Is your digital legacy in safe hands?


Date: 31 January 2017

Typing password into a laptop - is your digital legacy in safe hands?Our world is becoming ever more digital and the internet has created a new type of property - digital assets. But cyberspace has no physical boundaries so legal rights have to be redefined in relation to matter such as ownership of digital assets, their transferability and the duration of ownership.

Our digital assets are estimated to be worth some £25 billion and this is only set to increase as more of our lives are captured and stored in digital form. As a result we now also have to consider our digital footprint in the light of incapacity during our lifetimes and, inevitably, death.

The question is: have you considered your digital legacy?

What is a digital asset?

Surprisingly, there is currently no legislative definition of what constitutes a "digital asset" in the UK but it is understood to be any information that exists in digital form - whether online or on a storage device.

Your digital legacy

Our personal digital assets include photos, online accounts, social media profiles, domain names and fiat currencies such as Linden dollars and Bitcoin. Just consider how many text messages you send each day; how many photos do you take but never print? They are all held in cyberspace and at some point will need to be accessed.

If you would like your digital assets to be protected and you want to generate maximum financial return for your beneficiaries then you need to consider such assets in estate planning when preparing or updating your will.

However, it is not just our personal digital data we have to be concerned about. If you own a business you also need to consider its digital footprint, from online stores and mailing lists to company email accounts. It can be disastrous for a business when, for instance, accounts are frozen upon death to prevent fraud and no-one in the business can access them.

Making provisions for your digital assets is a modern day issue but it should be considered as important as making provisions for your tangible assets, such as your home and personal possessions.

Safeguarding your digital legacy

How do you provide access for your attorney (during your lifetime) and/or personal representative (upon death) to your digital assets? You should not assume that friends and family know what digital assets you have. Quite frankly, it can be a nightmare to trace digital assets when there's no paper trail and no obvious place to start.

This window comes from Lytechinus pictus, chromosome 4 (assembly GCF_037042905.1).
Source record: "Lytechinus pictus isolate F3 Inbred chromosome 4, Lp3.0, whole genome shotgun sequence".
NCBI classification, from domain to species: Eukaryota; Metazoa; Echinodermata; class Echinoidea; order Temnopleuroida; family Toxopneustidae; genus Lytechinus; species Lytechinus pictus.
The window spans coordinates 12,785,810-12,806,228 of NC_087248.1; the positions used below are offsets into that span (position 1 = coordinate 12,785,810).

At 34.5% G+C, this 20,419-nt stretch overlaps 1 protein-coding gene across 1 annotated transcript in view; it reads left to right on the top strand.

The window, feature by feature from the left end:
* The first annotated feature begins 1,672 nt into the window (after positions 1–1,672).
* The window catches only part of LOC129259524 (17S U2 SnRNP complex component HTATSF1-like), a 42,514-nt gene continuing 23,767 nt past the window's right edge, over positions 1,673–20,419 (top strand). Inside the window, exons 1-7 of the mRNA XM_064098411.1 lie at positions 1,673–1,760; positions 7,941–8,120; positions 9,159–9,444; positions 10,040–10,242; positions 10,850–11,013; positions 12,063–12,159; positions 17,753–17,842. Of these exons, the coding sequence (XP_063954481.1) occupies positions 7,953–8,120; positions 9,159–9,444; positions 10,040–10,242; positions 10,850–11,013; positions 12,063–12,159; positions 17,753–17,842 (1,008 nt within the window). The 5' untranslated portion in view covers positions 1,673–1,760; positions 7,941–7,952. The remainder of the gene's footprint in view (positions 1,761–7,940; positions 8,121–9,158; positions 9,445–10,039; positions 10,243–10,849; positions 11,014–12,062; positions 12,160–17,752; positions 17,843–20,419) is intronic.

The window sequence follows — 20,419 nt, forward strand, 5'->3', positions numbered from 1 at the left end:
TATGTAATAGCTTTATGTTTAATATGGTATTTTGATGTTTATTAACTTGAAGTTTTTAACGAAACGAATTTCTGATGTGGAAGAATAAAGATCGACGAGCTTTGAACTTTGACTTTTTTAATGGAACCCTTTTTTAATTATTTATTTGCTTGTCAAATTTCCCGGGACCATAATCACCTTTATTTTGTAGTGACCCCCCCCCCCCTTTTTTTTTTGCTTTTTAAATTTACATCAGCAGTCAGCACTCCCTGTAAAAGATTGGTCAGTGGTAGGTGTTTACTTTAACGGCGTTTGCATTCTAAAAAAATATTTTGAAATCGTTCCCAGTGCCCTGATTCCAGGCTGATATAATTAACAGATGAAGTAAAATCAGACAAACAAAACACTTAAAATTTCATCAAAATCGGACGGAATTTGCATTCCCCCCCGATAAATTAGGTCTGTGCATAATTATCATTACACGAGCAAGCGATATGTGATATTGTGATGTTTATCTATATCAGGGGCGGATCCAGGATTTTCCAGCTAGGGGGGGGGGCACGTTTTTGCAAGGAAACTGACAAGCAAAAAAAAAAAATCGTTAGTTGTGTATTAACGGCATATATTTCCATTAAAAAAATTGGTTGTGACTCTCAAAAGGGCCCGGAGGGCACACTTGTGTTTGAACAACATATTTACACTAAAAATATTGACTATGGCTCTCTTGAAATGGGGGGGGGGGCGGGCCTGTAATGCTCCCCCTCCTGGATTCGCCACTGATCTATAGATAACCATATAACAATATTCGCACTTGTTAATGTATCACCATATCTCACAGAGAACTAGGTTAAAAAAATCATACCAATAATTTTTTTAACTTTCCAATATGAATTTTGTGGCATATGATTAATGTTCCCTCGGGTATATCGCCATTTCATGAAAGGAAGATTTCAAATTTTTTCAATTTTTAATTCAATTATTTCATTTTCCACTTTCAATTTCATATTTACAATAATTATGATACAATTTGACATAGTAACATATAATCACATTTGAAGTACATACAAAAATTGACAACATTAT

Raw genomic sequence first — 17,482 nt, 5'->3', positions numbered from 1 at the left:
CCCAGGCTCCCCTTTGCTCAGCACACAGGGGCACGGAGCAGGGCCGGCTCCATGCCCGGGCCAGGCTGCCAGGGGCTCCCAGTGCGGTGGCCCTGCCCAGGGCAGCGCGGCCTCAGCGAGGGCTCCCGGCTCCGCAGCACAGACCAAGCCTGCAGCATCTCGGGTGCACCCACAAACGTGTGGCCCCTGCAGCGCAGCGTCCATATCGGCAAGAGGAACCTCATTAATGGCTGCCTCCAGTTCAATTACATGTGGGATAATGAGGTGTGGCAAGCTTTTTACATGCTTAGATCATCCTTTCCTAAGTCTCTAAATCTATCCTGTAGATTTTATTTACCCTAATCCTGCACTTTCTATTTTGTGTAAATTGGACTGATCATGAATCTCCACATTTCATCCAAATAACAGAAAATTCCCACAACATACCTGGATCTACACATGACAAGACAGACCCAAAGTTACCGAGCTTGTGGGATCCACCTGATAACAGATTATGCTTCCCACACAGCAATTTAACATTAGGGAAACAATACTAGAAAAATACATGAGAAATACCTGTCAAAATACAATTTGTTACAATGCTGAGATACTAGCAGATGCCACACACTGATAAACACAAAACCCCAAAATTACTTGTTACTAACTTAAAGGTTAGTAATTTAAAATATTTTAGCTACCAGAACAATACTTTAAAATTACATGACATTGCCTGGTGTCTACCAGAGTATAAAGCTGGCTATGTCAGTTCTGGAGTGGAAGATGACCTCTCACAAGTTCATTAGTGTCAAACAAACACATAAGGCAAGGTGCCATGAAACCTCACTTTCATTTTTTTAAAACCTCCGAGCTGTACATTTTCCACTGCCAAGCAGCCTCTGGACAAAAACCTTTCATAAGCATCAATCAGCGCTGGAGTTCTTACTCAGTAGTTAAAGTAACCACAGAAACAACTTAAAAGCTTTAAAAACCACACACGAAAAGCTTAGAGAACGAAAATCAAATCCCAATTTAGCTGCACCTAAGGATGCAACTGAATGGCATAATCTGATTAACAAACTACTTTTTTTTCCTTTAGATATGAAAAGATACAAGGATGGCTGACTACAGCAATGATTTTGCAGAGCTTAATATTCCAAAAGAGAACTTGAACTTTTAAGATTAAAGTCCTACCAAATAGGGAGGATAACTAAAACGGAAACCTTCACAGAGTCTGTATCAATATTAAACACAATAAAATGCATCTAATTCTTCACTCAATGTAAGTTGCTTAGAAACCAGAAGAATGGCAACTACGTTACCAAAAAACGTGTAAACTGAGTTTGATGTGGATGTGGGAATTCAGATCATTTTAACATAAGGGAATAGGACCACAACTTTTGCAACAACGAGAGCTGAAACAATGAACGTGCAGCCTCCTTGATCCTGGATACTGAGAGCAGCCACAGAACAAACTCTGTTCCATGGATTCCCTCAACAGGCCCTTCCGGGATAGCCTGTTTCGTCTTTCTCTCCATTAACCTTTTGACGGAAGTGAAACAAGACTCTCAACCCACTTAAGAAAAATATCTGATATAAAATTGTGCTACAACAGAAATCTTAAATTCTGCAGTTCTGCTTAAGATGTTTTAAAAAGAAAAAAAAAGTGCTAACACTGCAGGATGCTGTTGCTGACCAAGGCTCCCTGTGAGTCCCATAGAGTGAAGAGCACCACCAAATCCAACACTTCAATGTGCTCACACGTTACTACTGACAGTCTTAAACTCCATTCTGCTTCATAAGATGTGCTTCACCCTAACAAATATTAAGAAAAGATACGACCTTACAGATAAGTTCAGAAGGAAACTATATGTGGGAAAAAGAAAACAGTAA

Digital assets need to be valued in the same way that tangible assets are. Gaming assets and intellectual property may require a specialist valuer. In your will you may wish to choose an executor purely to administer your digital assets - especially if you have business assets and you want to appoint someone with technical abilities and/or you wish to limit who has access to your data.

Your digital inventory

It's important to take an inventory of your digital assets to make it easier for your attorney or personal representative to locate your accounts. You can also leave clear instructions in a letter of wishes as to how you would like certain matters to be dealt with, such as specifying "delete my Twitter account". This should save time and money, and most importantly it should prevent sentimental and valuable material being lost forever.

However, such a list must be kept safe and it is recommended that this kind of information is encrypted. We do not recommend listing passwords and pins. There are password management companies that can store such data on your behalf.

The other issue when making provision for your digital legacy is that every provider seems to have different rules on how an attorney or personal representative may access your digital data. This is because no uniform legal procedures are yet in place and so it is down to the individual providers to determine what occurs. It is hoped that this will be addressed in future legislation.

In the meantime, some online providers such as Facebook have brought in procedures such as the "Legacy Contract" feature so that you can nominate someone to have access to your account upon death. However, some digital assets are licensed only to individuals and the contract ends upon death. These include Kindle content and Apple Music. This means these assets can't be passed on to a beneficiary in the same way that a collection of CDs or books can.

A word of warning…

It is important that an attorney or personal representative does not access any of your digital assets before checking the terms of service and sending a certified copy of the power of attorney or grant of probate to the provider. A failure to do so may be considered an offence under the Computer Misuse Act 1990. So even if an attorney or personal representative has your password they must be very careful not to break the law.

You also need to consider cross-border issues - what may be permitted in one country may not be in another. The USA, Canada and Australia all have legislation making it an offence to gain unauthorised access to digital assets.

Five practical things you can do now to protect your digital legacy

  • Make a list of your digital assets;
  • Decide on a safe place to store this information;
  • If you own a business, review its digital profile;
  • Make or update your will and/or power of attorney to include your digital assets;
  • Contact a lawyer for advice.

Copyright © 2017 Natalie Payne, assistant solicitor at London law firm Mackrell Turner Garrett.

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